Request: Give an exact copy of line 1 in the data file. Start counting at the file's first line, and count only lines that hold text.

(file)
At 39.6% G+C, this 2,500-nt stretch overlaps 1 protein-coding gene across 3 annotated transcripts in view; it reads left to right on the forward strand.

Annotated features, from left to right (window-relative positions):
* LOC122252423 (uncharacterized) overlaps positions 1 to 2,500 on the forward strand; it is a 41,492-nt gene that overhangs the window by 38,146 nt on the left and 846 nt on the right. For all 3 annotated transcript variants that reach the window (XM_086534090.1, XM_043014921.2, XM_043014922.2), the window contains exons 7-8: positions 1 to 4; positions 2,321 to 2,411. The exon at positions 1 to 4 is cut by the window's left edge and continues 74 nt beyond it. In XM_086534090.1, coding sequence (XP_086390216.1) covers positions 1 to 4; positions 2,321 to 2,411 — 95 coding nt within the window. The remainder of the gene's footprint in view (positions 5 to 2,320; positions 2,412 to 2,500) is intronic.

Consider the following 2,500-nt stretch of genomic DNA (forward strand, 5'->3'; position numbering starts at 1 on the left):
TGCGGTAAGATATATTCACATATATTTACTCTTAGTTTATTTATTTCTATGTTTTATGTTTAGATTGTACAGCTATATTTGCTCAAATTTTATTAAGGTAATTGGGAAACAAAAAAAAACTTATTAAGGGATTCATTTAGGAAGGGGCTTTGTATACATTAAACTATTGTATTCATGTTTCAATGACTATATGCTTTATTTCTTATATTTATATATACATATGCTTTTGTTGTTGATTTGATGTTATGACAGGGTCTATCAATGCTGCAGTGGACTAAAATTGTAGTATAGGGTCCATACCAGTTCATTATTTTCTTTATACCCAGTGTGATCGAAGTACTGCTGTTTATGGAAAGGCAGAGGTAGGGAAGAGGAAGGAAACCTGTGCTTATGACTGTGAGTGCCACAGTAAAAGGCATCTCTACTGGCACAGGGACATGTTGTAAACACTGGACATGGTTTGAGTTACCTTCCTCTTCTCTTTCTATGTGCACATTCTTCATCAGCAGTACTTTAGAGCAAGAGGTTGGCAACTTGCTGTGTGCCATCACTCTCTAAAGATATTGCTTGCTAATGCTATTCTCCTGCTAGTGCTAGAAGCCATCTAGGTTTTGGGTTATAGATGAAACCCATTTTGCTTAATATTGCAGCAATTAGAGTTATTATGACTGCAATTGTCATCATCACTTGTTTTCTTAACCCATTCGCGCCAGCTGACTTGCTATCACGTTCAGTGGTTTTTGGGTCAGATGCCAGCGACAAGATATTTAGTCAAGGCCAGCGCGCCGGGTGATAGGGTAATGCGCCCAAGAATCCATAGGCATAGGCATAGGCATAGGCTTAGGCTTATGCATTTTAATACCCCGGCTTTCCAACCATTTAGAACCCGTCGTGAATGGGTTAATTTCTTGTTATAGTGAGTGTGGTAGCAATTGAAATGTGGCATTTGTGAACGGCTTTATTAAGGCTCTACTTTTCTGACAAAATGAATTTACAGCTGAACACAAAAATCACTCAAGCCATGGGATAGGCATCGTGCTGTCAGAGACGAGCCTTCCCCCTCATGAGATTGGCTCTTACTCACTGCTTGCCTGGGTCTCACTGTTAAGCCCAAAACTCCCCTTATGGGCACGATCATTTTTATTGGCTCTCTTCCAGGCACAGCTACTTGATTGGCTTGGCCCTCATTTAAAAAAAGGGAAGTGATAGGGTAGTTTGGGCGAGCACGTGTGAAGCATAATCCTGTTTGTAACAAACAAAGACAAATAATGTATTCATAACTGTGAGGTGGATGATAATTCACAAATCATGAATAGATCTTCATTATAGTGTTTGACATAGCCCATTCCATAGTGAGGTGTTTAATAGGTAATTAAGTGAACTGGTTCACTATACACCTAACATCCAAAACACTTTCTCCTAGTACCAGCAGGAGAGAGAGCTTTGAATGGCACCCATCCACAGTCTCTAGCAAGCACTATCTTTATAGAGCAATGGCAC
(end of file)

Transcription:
At 39.6% G+C, this 2,500-nt stretch overlaps 1 protein-coding gene across 3 annotated transcripts in view; it reads left to right on the forward strand.